Posts Tagged Fables
The Falcon and the Pitcher
A falcon exhausted with thirst flew with glee to an abandoned pitcher hoping to find water. When the falcon reached the pitcher, it found so little water that it’s beak could not reach it. The falcon frantically tried everything to reach the water, but its efforts were in vain. Finally, the falcon took a collection of stones and dropped them into the pitcher one at a time bringing the water into its reach.
Moral of the story: Persistence is the mother of invention. Never give up.
The Owl and the Rodent
An owl in great need of food saw a rodent asleep in the grass and flew down and grasped him. Bewildered, the rodent turned and bit the owl a mortal wound. In agony, the owl exclaimed, “Oh unhappy me! I found what I thought a happy windfall only to find the source of my own destruction. ”
Moral of the story: Do not underestimate competition from the entrepreneur as it may prove the source of your “creative destruction.”
The Boasting Traveler
A man traveling in foreign lands liked to boast upon return to his native country about historic feats he had performed in the places he visited. The man exclaimed, while traveling at Rhodes, he had leaped a distance no other man could leap and had witnesses who could attest to his achievement. A bystander interrupted and said, “Good man no need for witnesses. Suppose this is Rhodes. Aust leap for us.”
Moral of the story: If you can’t see it, you can’t believe it! Success starts with vision.
The Ass and the Purchaser
A man wanting to purchase an ass agreed with its owner to try the animal before buying it. The man took the ass home and left it in the straw yard with his other asses. The ass joined another that was most idle and the biggest eater. When the man observed this behavior he took the ass back to its owner. The owner asked the man how in such a short time he could make such a decision to return the ass. The man answered,” I do not need a trial. I know the ass will be the same as the companion it selected.”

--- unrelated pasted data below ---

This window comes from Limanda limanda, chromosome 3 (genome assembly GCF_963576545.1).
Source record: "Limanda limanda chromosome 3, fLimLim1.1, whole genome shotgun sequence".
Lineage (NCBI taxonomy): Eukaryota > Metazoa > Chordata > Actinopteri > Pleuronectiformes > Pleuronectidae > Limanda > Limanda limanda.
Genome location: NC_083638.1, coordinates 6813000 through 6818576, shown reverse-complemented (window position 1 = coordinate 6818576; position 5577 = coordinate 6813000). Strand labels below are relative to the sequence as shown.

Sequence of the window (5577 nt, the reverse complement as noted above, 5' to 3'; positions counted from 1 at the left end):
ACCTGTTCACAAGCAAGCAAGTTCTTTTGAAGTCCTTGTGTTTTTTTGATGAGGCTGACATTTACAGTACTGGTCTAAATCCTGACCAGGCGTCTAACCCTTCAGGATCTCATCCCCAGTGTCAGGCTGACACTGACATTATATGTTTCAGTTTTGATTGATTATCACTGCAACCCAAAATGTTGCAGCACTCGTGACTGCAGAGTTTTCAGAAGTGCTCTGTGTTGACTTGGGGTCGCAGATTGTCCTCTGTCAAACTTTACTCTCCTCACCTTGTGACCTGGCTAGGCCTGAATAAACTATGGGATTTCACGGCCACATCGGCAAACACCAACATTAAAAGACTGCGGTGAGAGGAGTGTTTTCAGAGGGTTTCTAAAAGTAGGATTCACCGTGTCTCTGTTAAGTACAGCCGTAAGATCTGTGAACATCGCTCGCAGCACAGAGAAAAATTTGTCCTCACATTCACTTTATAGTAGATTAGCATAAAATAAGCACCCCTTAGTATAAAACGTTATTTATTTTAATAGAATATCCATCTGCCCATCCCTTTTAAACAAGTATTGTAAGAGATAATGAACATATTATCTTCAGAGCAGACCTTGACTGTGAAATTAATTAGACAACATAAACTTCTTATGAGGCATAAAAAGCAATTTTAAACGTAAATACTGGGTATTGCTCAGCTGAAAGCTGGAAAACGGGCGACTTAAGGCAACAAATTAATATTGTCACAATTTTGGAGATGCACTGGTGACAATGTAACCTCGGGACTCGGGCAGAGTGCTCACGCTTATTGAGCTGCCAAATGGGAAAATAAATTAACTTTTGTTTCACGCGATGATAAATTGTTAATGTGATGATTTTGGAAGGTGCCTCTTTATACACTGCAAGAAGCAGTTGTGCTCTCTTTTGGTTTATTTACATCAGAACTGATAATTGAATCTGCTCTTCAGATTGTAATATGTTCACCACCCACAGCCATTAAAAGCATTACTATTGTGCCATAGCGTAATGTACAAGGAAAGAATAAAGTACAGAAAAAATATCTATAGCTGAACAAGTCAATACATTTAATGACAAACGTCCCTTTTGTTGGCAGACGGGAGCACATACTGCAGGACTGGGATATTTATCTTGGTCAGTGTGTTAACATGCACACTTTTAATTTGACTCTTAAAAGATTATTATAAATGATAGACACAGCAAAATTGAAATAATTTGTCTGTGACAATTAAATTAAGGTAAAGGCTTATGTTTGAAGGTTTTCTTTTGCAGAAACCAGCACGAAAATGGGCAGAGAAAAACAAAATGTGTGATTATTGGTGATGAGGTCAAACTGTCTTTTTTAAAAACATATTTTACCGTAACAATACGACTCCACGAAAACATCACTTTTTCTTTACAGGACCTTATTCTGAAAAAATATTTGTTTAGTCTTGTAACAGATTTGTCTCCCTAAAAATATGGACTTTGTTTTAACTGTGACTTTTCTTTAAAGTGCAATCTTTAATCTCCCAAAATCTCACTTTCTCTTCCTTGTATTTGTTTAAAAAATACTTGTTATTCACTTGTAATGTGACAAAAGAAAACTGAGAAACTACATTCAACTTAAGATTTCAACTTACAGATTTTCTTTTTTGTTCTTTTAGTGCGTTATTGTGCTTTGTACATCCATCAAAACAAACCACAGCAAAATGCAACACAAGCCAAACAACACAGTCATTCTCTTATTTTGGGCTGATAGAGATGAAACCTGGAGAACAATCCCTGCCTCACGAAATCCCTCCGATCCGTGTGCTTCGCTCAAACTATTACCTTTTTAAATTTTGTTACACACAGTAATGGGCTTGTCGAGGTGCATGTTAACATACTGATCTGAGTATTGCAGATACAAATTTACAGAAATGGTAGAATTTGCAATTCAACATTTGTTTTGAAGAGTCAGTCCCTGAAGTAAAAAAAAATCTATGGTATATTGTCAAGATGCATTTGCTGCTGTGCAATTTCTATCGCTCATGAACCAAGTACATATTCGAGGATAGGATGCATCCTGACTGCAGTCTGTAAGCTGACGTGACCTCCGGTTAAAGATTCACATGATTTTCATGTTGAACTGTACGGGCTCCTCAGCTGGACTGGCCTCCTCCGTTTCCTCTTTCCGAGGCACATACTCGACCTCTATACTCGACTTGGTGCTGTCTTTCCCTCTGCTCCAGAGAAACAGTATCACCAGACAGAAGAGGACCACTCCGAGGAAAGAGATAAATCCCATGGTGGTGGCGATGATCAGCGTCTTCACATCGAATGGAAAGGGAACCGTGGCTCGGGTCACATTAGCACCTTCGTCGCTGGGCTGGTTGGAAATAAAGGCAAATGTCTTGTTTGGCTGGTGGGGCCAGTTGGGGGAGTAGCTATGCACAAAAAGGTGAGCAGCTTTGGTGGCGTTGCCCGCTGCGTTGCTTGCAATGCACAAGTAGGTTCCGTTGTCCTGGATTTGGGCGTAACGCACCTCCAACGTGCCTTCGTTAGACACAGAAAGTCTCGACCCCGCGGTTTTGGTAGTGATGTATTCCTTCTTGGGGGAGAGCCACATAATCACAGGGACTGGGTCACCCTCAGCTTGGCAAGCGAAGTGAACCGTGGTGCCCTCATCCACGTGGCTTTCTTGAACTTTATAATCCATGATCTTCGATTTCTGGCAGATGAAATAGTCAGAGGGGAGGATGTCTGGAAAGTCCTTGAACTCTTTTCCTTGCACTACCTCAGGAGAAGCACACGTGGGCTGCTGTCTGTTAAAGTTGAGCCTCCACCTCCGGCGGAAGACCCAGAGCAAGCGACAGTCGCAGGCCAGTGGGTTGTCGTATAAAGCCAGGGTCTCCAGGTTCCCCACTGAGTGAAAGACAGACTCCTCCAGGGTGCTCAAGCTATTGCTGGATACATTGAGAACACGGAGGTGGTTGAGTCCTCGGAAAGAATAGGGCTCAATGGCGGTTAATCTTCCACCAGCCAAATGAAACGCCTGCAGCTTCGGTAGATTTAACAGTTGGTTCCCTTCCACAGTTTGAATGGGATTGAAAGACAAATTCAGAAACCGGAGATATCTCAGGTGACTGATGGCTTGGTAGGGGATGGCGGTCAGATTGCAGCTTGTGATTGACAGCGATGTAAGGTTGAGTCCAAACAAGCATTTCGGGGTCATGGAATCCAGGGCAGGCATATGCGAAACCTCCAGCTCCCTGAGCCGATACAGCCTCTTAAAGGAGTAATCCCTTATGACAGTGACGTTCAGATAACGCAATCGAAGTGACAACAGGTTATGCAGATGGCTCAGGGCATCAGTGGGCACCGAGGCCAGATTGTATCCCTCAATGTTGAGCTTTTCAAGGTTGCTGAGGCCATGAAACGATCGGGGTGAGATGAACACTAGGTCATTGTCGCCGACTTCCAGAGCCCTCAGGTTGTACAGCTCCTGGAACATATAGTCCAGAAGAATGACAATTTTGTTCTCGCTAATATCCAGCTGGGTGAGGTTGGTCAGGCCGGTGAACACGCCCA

Moral of the story: Take care in selecting who you associate with.
The Boy and the Nettles
The boy was stung by a Nettle. The boy ran home and told his mother, saying,” Although it hurts me very much, I touched it gently.” The boy’s mother responded,” that is why it stung you. The next time you touch a Nettle, grasp it boldly, and it will be soft as silk in your hand and not in the least hurt you.”
Moral of the story: Use a full effort in everything you do.
The Ants and the Grasshopper
The ants spent a fine winter day drying grain from the summertime. A grasshopper, succumbing to famine, passed by and begged for some food. The ants asked,” why did you not gather up food in the summer?” The grasshopper responded,” I had not enough leisure. I spent the day singing.” The ants responded in derision, “If you’re foolish enough to sing all summer, you must dance supperless in winter.”
Moral of the story: You must plan today what you will need tomorrow. Never run out of cash, which is the lifeblood of the firm!
The Eagle and the Fox
An Eagle and a Fox formed an intimate friendship and decided to leave live near each other. The Eagle built her nest in the branches of a tall tree, while the Fox crept into the underwood and there produced her young. Not long after they had agreed upon this plan, the Eagle, being in want of provision for her young ones, swooped down while the Fox was out, seized upon one of the little cubs, and feast herself and her brood. The Fox on her return, discovered what had happened, but was less grieved for the death of her young than for her inability to avenge them. A just retribution, however, quickly fell upon the Eagle. While hovering near the altar, on which some villagers were sacrificing a goat, she suddenly seized a piece of flesh, and carried it, along with a burning cinder, to her nest. A strong breeze soon fanned the spark into a flame, and the eaglets, as yet unfledged and helpless, were roasted in their nest and drop down dead at the bottom of the tree. There, in sight of the Eagle, the Fox gobbled them up.
Moral of the story: Do unto others as you would have them do unto you. Treat others how you want to be treated.
Please leave a comment about the lessons learned from the fables. Want to learn more?
cash flow, collaboration, conflict management, corporate social responsibility, creativity, entrepreneur, entrepreneurial education, entrepreneurial experience, entrepreneurial leadership, entrepreneurial learning, Fables, good leadership skills, innovation, leadership, networking, organization development journal, organizational culture, organizational trust, reputation, risk management, servant leadership, start-ups, value people, vision